Iowa’s high property taxes are a growing concern. The Tax Foundation examined the “effective tax rates on owner-occupied housing” across the United States. Iowa ranked 12th highest in the nation. At the heart of high property taxes is local government spending. Unless spending is controlled, any property tax relief will be limited. Iowa’s property tax system is complex, and more transparency is needed. Iowa should look to Utah’s Truth-in-Taxation law, which since 1985 has been controlling the growth of property taxes and providing transparency and accountability for taxpayers. Utah’s Truth-in-Taxation is the gold standard model for any property tax reform.
During the 2019 Iowa legislative session, the legislature passed a property tax accountability and transparency law. This new law requires local governments such as counties and cities (school districts were not included) to hold a public hearing if the proposed budget increases more than two percent above the previous year, and a supermajority vote for the increase to be enacted. This new two percent “soft cap” is meant to control the growth of property taxes and requires local governments to provide more transparency within the local budget process.
The 2019 law is often referred to as a “truth-in-taxation” measure and even though the measure did increase transparency and accountability, it should not be compared to Utah’s law. Utah’s Truth-in-Taxation law is considered one of the most taxpayer-friendly property tax laws in the nation. The Truth-in-Taxation law is a revenue-based limitation, which means as valuations increase property tax rates decrease.
Utah’s Truth-in-Taxation law guarantees that each taxing entity receives the same property tax revenues as the previous year including new growth. This prevents local governments from getting a windfall because valuations have increased. Truth-in-Taxation works to prevent local governments from benefitting from increased assessments. If assessments increase by 10 percent, it does not mean that local government budgets should increase by 10 percent.
If a local government wants to exceed the certified tax rate, it then requires a Truth-in-Taxation hearing that is accompanied by an extensive public notification and hearing process. Truth-in-Taxation also forces local government officials to take recorded votes to approve an increase in tax collections.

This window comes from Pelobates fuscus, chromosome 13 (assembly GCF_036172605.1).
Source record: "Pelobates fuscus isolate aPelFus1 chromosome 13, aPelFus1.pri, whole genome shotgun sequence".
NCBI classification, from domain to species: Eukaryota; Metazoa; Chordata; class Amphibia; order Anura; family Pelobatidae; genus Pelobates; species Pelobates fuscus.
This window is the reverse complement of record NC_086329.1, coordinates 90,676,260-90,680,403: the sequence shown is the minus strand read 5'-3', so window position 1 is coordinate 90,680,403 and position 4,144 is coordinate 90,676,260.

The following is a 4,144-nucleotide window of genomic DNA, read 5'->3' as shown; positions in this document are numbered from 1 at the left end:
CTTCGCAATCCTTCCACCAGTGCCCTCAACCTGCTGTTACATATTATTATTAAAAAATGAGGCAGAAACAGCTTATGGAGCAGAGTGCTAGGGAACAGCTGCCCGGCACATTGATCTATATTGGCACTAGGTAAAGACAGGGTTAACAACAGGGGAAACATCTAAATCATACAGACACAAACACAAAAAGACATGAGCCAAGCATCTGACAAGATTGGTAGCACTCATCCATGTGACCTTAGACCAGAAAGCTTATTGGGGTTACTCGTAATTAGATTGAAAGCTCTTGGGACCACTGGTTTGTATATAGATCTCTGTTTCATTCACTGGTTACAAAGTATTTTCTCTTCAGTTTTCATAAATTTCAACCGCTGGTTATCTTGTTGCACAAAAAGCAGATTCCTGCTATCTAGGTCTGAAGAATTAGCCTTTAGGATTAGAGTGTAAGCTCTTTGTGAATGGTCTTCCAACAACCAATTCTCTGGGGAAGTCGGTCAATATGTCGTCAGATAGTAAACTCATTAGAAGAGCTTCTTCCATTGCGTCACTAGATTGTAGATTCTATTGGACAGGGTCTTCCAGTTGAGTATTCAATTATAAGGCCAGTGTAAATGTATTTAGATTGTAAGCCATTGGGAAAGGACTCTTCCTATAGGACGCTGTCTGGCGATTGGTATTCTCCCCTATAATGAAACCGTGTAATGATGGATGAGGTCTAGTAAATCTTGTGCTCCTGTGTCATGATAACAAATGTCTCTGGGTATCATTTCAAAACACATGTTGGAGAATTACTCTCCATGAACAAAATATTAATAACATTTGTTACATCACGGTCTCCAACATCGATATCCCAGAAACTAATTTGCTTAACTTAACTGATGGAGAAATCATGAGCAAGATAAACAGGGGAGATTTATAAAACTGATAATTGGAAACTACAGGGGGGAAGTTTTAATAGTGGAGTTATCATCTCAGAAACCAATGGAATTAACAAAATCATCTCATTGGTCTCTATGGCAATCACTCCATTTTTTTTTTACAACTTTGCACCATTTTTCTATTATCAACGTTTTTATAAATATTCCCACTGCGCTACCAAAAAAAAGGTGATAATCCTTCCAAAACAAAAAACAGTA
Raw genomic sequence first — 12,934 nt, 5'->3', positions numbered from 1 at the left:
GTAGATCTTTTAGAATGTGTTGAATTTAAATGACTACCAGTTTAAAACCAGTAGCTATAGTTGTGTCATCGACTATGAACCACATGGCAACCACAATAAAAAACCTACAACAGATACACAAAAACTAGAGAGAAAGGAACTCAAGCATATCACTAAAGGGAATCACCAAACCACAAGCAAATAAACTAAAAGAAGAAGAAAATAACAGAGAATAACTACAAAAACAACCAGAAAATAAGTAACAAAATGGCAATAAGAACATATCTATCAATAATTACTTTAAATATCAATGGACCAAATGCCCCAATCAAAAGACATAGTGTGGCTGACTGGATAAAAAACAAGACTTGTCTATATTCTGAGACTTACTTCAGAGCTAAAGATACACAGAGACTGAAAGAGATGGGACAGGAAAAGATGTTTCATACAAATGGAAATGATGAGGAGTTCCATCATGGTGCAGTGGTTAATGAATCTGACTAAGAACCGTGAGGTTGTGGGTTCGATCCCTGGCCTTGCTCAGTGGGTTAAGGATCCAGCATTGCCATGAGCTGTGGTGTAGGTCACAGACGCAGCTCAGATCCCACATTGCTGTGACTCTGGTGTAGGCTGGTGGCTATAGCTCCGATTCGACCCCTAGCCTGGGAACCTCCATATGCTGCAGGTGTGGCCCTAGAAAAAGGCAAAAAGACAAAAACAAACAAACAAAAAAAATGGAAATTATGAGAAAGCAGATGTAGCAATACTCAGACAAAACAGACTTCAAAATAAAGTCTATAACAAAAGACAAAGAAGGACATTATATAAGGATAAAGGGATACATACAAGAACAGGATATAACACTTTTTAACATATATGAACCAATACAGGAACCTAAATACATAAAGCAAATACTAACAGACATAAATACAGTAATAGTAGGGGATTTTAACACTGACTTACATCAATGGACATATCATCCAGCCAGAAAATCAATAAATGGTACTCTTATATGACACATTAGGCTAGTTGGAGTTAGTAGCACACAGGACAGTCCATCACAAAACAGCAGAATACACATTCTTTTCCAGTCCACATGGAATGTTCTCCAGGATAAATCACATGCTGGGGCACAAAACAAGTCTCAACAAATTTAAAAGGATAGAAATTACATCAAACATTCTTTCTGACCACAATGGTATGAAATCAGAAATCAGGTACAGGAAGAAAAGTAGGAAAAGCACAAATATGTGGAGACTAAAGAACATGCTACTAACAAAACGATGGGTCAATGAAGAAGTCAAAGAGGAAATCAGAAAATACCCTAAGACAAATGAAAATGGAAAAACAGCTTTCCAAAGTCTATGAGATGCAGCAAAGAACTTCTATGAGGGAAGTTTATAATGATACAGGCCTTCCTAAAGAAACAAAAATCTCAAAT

Through the Truth-in-Taxation process, local governments must justify why they want to increase taxes for additional spending, forcing them to be more transparent as to why they need additional tax revenue. A crucial aspect of Utah’s law is a direct notification requirement, where notices are sent to taxpayers, providing information on the proposed tax increase. It also includes the date, time, location of the Truth-in-Taxation budget hearing. This extensive public notification and hearing process has been successful, and taxpayers in Utah actively participate in Truth-in-Taxation hearings.
Iowa could implement a similar direct notification system either by e-mail or mail or both to let property taxpayers know of a potential tax increase. Iowa property taxpayers deserve greater transparency in understanding their total property tax bill. This will help prevent local governments from hiding windfalls from increased assessments and provide greater clarity for the taxpayer.
The objective of property tax reform should not be to single out certain classes of property but rather ensure all Iowans receive tax relief. In addition, property tax relief should not favor one class of taxpayer over another. For example, it is often argued that senior citizens on fixed incomes should have targeted property tax relief, but the danger in applying this targeted relief is that it shifts the tax burden to other taxpayers. The fixed income argument also becomes relative because the senior citizen may be on a fixed income, but so is the family with both parents working and trying to provide for their family.
If the goal is to ensure all Iowans receive property tax relief, then the best approach is to strengthen the 2019 property tax transparency and accountability measure by requiring a Utah-style Truth-in-Taxation process.